TEN-year-old Bedford resident Indianna Lederer was told she would never be able to skip or play sports like most children her age.
The Inglewood Primary School student has Russell Silver Syndrome, a rare disease that significantly reduces growth for her age and requires daily injections .
“Every night I have needles in my legs and it makes me grow; I can do it by myself,” Indianna said.
“I’m smaller than the other kids.”
Mother Denise Coppin said it took a long time to figure out what was wrong with her daughter, who has had to endure the injections since the age of four.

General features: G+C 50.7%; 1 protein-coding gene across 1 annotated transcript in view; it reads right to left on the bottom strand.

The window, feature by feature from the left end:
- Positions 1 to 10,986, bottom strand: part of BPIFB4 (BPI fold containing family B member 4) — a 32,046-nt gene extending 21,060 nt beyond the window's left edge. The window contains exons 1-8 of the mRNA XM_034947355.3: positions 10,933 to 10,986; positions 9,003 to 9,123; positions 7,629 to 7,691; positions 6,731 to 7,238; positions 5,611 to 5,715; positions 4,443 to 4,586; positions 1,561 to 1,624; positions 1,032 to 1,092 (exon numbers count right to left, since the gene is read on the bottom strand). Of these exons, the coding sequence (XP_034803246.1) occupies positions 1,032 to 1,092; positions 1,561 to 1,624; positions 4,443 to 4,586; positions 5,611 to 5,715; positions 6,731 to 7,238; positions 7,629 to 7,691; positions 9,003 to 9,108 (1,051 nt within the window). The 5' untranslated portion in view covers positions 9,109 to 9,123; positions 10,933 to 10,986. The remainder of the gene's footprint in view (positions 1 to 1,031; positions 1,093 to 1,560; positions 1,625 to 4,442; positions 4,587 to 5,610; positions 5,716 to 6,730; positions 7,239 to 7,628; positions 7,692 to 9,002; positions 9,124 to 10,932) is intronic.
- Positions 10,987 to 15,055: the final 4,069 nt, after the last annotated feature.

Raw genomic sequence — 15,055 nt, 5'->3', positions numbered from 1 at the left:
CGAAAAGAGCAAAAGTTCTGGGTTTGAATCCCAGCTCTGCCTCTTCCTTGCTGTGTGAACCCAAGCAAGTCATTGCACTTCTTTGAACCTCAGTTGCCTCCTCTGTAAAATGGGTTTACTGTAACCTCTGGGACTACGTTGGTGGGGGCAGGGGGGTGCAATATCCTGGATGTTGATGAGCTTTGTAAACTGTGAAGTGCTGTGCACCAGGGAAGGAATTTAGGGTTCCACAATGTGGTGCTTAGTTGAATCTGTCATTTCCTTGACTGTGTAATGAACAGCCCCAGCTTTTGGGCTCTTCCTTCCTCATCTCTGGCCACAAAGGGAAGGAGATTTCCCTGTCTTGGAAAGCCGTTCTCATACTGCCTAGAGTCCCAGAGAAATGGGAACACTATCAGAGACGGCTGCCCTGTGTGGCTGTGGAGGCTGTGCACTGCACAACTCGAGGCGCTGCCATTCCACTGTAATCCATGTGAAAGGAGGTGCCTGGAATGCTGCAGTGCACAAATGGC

“She doesn’t put on weight and she’ll never grow without the growth hormones,” she said.
“She (also) has cyclic vomiting syndrome, which I used to call ragdoll days.
“She was so little and she’d lose all the weight, we’d have to be vigilant, it can be quite dangerous.”
These days, Indianna plays netball and can write at school without the aid of a special computer, which she used to use because of being fatigued after writing for long periods.
Because of the daily injections, Indianna cannot go on school camps, but late last year Maylands Lions Club helped pay for a family holiday to Bali.
It was a break from meditation and needles for the family, “a treat” said Ms Coppin.
“It was really fun,” said Indianna.
The 10-year-old received the Lions Children of Courage award in 2013.